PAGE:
November 3, 2020 6:30 AM EST

July was supposed to be the month that Ritchie Torres, an impassioned 32-year-old New York City Councilman, began planning his transition from representing the Bronx in City Hall to fighting for the same borough in Congress. “I was eager to get to work,” says Torres. “Because once your election is certified, you can begin the transition, you can begin laying the groundwork for a smooth transition to Congress.”

Instead, Torres calls July his “lost month.” Despite carrying a significant lead on New York’s primary night, June 23—and ultimately beating the other candidates by double-digit margins—the results for NY-15 and one other New York state congressional district wasn’t officially certified until six weeks later, on Aug. 4.

That unprecedented delay was largely due to the historic number of voters who cast their ballots by mail. In June, nearly 40% of New York primary voters opted to vote by mail, compared to closer to 4% in previous New York elections. Voting by mail is a safe and secure way to cast a ballot—despite President Donald Trump’s unfounded claims to the contrary—but counting such ballots generally takes longer than tallying those cast in-person. In most states, election officials must remove mailed ballots from their outer envelopes and secrecy sleeves, verify the voter’s registration and signature, and then feed that ballot into a scanner. Processing thousands—or tens of millions—of votes in that manner takes a great deal of time.

In Torres’ case, the hold-up was frustrating but the implications were limited. But in the general election, and particularly in the races in a handful of battleground districts and states, significant delays in declaring a winner could cause serious, cascading problems. Pennsylvania, Wisconsin, Michigan and Georgia will likely not count all of their ballots by the end of Election Night this year. That could mean that initial returns appear misleading, depending on which ballots each state or county counts first. For hours or days, early returns could indicate one party is carrying a significant lead, which then evaporates as more ballots are counted. Pundits have dubbed this phenomenon the “blue shift” or the “red mirage.”

The implications could be dire if politicians or pundits use those early leads to speciously claim invalid victories. And if those early leads disappear as more ballots are counted, some may use that shift to allege fraud or that something sinister is afoot in our electoral process. Already, President Trump and his campaign aides have erroneously suggested that a winner should be called on election night. On Nov. 1, Trump adviser Jason Miller said on ABC that unless a victor is called on Election Day, Democrats will “try to steal it back after the election.”

Such claims are entirely baseless. Even in a normal election year, states do not certify results on election night. It takes days and sometimes weeks for officials to count every ballot, particularly those that arrive late, from absentee voters and military personnel overseas. But the 2020 election poses a particularly unique scenario.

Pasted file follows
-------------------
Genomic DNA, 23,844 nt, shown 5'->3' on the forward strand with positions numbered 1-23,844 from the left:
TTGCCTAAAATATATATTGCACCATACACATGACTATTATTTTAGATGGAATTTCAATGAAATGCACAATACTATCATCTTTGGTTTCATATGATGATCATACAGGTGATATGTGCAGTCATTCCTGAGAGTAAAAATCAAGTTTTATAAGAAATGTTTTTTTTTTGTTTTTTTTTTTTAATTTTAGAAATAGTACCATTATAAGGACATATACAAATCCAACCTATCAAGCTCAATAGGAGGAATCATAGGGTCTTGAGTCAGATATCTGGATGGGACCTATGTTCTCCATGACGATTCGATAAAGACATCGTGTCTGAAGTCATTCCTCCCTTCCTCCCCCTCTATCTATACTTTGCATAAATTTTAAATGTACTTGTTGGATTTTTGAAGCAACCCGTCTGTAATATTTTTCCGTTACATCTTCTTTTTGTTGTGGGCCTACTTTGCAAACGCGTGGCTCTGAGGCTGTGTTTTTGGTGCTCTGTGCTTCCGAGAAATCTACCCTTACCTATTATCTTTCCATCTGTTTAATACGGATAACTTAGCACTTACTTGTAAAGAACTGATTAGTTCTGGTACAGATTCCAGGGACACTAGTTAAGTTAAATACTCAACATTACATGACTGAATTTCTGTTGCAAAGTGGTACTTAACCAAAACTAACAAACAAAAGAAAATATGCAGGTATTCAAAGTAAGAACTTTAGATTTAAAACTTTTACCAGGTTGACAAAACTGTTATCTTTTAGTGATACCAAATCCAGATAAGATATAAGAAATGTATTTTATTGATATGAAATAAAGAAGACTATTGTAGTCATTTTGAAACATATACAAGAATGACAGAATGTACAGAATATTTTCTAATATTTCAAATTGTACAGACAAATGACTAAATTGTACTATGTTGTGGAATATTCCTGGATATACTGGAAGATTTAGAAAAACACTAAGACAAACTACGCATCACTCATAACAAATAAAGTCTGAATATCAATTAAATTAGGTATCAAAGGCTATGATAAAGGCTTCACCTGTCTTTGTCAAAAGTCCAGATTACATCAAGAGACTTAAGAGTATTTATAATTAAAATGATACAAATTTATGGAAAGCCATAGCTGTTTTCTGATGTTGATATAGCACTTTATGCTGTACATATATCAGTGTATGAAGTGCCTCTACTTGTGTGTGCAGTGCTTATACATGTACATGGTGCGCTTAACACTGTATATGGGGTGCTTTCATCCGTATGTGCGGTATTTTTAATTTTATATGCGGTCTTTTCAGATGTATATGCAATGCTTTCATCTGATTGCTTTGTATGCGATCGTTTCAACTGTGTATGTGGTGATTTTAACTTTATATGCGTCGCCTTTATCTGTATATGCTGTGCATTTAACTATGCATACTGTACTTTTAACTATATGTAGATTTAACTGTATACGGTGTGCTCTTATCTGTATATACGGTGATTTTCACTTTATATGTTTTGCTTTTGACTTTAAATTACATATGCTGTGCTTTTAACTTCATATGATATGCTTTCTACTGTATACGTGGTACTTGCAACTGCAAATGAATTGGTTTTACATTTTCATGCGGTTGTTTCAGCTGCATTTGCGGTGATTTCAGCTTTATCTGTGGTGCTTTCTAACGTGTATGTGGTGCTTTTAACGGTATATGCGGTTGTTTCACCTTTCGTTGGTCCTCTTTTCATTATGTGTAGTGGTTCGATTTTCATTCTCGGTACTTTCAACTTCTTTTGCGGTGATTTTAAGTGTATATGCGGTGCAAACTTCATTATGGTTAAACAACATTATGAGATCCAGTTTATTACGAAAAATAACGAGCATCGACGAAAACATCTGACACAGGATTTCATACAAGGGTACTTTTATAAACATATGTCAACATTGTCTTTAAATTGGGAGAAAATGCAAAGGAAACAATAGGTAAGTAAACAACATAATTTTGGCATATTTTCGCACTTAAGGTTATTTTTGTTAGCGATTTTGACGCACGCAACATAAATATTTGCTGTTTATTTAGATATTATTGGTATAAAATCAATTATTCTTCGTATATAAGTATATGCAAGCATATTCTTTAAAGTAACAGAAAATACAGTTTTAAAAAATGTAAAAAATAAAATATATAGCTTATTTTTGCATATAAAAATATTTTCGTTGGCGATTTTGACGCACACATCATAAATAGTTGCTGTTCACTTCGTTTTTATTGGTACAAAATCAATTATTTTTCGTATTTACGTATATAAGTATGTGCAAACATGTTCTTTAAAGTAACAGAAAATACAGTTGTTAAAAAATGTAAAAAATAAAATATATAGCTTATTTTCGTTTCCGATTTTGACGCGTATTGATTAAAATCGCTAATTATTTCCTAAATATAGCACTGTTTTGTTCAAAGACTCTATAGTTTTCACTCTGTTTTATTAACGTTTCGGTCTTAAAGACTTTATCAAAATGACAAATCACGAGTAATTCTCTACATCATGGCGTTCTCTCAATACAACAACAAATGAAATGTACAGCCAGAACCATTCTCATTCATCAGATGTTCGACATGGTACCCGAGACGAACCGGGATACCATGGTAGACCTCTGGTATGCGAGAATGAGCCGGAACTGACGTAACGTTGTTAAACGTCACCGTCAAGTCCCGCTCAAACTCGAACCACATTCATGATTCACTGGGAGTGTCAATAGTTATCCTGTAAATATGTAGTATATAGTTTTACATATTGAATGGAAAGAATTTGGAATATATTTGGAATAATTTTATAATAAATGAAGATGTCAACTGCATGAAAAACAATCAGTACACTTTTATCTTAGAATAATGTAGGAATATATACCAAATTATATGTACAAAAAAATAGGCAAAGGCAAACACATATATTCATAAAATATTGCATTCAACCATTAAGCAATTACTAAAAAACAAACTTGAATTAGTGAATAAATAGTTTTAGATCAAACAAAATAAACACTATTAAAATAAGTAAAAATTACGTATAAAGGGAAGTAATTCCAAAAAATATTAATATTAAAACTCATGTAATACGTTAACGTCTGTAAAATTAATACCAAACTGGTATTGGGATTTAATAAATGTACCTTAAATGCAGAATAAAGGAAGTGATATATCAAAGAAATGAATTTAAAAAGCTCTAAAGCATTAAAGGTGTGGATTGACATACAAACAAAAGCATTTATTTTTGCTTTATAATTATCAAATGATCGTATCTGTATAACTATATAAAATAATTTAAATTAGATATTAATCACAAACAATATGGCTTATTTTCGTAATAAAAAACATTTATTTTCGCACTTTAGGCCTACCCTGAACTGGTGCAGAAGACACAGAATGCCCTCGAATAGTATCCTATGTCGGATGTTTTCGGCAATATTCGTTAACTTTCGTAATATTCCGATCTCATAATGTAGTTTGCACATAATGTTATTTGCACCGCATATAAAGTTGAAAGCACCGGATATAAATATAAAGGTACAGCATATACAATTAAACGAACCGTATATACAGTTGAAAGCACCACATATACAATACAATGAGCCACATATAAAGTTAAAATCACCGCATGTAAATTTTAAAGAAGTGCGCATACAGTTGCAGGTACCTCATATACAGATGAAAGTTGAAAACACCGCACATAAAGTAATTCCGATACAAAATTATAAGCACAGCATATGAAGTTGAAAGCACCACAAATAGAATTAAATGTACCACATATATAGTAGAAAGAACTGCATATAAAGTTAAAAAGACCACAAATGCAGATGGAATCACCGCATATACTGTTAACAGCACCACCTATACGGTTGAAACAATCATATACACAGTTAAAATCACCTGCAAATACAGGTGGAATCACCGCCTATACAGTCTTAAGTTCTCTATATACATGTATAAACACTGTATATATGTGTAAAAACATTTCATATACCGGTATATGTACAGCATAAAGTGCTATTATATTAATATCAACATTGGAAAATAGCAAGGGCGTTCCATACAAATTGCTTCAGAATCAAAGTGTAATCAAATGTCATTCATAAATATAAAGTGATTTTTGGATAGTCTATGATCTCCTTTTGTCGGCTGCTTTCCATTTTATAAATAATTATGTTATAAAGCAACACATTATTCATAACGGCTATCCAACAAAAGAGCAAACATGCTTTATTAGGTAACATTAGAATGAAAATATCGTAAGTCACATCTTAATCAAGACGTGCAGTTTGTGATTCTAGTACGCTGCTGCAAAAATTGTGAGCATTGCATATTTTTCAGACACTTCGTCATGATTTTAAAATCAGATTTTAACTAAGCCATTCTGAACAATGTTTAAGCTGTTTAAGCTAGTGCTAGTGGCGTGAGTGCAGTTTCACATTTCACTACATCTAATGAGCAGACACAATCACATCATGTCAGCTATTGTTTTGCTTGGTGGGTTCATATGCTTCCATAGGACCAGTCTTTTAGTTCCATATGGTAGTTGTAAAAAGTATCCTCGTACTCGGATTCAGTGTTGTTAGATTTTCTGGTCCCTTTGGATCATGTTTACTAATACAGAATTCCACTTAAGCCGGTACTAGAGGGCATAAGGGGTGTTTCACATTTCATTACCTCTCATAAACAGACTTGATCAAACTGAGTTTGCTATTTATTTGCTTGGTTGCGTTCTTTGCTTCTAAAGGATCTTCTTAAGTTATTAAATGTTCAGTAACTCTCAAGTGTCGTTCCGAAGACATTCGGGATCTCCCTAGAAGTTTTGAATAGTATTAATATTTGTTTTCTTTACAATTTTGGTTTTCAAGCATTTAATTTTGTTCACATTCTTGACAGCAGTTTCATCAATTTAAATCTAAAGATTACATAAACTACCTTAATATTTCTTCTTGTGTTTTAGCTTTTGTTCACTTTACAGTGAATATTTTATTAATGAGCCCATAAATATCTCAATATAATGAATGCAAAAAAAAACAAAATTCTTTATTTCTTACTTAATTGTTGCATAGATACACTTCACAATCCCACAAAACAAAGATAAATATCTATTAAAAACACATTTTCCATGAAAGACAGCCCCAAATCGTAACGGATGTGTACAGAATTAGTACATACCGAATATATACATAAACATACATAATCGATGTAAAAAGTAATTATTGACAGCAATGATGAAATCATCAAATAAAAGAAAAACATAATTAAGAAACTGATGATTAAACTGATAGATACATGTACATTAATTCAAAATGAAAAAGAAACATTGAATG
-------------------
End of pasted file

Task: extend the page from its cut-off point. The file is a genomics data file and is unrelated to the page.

In an effort to prevent the spread of COVID-19 at polling places, most states expanded access to mail and absentee voting this year and tens of millions of Americans took advantage of that option. But voters chose whether to take advantage of these changes largely on partisan lines. According to a Marquette University Law School poll from August, 55% of Democrats said they planned to vote by mail, versus just 15% of Republicans. In a similar divide, 67% of Republicans said they planned to vote in person on Election Day, compared to just 27% of Democrats.

Election workers process mail-in ballots at the Orange County Registrar of Voters in Santa Ana, Calif., on Oct. 19, 2020.
Mario Tama—Getty Images

A barrage of mail ballots

Some states changed their rules on when ballots can be processed and counted this year, in an effort to prepare for the expected barrage of mailed ballots and to help officials meet the difficult election certification deadlines. (States must have counted their votes and resolved court contests by Dec. 8 or risk Congress getting involved in disputes over their chosen Electoral College members. On Dec. 14, the chosen electors must convene in their states to cast their ballots in order to later submit them to Congress.) But how, exactly, states’ rules allow election officials to start processing and counting absentee ballots changes the way early results will appear.

In some states, like Iowa and Ohio, early results may give the impression that Democrats are enjoying a strong lead, which may disappear later, as more in-person votes are tallied. In Iowa, the disparity is the result of a September decision by the state’s Legislative Council, which unanimously allowed counties to begin processing absentee ballots on Oct. 31. Iowans’ ballots must remain in their secrecy sleeves, but can now be removed from the outer absentee ballot envelope, buying election officials some time. When state officials start counting these ballots the day before Election Day, per the state’s existing rules, Democrats may appear to take an early lead.